- L.-shaped studs: Basic “earring” designed with a 90 degree bend in the thin section so that the jewelry forms an “L” shape. In preparation for removing it, hold the ornate part on the outside of your nose and gently press down until you see an L curve coming out of the piercing. Note that you may feel a slight pinch as the grooves of the studs come out of the holes.
- Nose Screw (nose screw): Same as regular studs but has a grooved part that looks like a corkscrew. To install and unscrew it, you will need to make a few turns. Preparation for removing it is to carefully push out the tip of the jewelry that is inside the nose. The jewelry will start to slide out. Twist carefully as you push it through your nose, following the direction of the curve. Depending on the type of jewelry, you may need to make two or three turns before the stud comes off. Perhaps using K-Y jelly or another mild lubricant can help while you're at it to keep the studs from snagging.
- Bone or Fishtail (stick/rod studs): Mini “sticks” or “poles” with beads or other holders at both ends. The main mast can be straight or curved. While some bones have removable straps, most don't, so they are the most difficult pieces of jewelry to remove. To prepare to remove it, press the tip of the jewelry inside the nose with your finger or thumb and push until the jewelry sticks out slightly.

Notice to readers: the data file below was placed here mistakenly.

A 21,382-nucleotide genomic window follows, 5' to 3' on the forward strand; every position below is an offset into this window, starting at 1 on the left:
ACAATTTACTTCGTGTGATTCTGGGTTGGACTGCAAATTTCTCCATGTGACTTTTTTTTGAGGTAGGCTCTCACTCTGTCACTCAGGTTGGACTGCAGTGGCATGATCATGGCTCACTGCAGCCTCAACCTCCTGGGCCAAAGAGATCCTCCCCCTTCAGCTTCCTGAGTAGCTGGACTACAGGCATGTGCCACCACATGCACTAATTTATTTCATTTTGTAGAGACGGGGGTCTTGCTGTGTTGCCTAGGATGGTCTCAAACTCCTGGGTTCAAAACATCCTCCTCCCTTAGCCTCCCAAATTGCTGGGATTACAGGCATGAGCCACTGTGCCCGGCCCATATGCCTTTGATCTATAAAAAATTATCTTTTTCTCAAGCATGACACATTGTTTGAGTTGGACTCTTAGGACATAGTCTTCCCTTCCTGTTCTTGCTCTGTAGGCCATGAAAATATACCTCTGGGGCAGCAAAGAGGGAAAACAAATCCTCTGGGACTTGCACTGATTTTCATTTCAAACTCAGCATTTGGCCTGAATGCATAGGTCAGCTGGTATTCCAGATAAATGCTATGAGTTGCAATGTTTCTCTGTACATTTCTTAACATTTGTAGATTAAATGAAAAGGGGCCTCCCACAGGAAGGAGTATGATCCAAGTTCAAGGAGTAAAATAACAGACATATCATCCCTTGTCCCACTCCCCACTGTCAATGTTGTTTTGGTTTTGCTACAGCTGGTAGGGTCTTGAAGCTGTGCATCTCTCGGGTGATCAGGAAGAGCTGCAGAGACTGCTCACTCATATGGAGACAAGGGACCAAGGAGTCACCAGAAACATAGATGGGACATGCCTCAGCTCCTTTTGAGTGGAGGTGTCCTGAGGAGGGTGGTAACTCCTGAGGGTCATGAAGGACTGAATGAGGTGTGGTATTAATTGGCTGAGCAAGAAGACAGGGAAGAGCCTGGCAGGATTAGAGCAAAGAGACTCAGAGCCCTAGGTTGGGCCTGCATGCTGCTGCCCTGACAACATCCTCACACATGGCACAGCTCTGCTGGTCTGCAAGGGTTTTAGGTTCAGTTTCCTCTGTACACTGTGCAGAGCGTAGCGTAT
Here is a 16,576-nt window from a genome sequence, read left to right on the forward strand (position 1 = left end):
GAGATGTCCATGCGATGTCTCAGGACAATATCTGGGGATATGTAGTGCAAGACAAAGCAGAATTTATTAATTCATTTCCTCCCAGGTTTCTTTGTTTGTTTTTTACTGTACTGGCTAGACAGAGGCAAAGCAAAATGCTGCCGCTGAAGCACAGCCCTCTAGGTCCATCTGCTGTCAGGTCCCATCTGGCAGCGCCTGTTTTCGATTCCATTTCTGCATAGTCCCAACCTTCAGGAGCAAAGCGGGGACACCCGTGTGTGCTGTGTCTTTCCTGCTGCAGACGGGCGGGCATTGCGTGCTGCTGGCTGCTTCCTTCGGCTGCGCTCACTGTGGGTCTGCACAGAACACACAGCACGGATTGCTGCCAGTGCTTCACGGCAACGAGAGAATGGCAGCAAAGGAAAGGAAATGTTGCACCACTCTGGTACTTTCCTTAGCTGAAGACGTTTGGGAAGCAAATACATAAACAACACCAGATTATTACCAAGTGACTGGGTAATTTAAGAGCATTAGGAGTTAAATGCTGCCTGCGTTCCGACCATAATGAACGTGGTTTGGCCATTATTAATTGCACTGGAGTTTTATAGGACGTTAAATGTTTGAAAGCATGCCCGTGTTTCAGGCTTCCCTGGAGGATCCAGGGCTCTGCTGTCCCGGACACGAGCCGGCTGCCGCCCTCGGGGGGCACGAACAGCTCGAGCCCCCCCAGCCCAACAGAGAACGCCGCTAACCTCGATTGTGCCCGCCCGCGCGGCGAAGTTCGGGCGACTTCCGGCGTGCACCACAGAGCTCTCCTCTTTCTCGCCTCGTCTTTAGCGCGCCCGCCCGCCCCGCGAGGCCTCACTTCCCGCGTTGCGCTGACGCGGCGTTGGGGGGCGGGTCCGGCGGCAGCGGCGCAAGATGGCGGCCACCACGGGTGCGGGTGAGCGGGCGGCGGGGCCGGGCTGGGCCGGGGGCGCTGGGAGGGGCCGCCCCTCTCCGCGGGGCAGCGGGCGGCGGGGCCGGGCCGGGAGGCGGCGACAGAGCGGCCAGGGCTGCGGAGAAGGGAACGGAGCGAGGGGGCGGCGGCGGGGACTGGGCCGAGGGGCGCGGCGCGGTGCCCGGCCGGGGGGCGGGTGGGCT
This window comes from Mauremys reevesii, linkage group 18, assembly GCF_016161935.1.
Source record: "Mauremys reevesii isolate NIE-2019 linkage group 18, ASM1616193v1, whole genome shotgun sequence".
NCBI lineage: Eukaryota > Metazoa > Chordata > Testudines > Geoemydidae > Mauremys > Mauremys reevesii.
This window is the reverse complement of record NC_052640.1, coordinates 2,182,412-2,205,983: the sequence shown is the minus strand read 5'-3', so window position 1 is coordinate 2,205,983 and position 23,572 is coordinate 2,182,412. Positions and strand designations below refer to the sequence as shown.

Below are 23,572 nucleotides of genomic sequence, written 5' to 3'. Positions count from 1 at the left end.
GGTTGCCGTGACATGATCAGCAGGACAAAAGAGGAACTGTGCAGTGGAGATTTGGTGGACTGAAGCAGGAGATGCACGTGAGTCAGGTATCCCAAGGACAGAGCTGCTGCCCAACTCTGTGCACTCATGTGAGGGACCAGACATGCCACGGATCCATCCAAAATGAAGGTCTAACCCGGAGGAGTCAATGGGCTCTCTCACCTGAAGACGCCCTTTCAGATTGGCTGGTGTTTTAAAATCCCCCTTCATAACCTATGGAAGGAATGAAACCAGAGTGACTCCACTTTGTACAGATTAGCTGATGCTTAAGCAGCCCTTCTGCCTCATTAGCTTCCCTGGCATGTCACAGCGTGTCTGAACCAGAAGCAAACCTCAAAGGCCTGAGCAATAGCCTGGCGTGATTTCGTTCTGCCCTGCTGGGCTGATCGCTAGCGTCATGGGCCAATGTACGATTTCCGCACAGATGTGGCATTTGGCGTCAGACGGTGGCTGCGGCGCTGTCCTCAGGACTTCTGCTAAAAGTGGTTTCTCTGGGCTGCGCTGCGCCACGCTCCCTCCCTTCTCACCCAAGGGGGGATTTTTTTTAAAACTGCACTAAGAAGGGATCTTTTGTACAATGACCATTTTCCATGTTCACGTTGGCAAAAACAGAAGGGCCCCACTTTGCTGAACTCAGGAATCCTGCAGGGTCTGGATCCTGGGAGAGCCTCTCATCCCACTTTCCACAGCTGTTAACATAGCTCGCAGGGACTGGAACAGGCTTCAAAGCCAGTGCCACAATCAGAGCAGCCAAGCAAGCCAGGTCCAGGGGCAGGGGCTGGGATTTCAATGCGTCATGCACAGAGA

Step 4. Carefully push the jewelry out
Once you've finished preparing your jewelry for removal, removing it is usually very easy. Carefully pull the jewelry out of the hole at a steady speed. If the jewelry has a bend, go slowly and be prepared to change the angle of pull to accommodate the bend.
- For some types of jewelry, it may be helpful to place a finger inside your nose to guide the piece of jewelry that is inside as it is removed. Don't be shy about it - it may look like you're picking your nose, but if you're doing it in private, this trick can save you some discomfort.
- For a nosebone without a brace, pulling off this piece of jewelry will require more force than would be needed to pull off other types of nose jewelry. Try to remove it in one firm, careful motion. Be prepared for an uncomfortable pinching sensation as the bulge at the inner end comes out through the piercing hole. Don't worry if you bleed a little after the jewelry comes off, especially if it's your first time doing it, but make sure you clean it thoroughly if this happens (details on how to clean are below).
Step 5. Clean the nose with an antibacterial solution
Once you've removed your jewelry, store it in a safe place so that small pieces don't fall apart. Next, use a cotton swab to clean both sides of the piercing with an antibacterial solution. This solution kills bacteria around the piercing site and reduces the risk of infection. When it comes to cleaning solutions you can use, there are several options. Here's a short list of sample solutions - see section below for more information.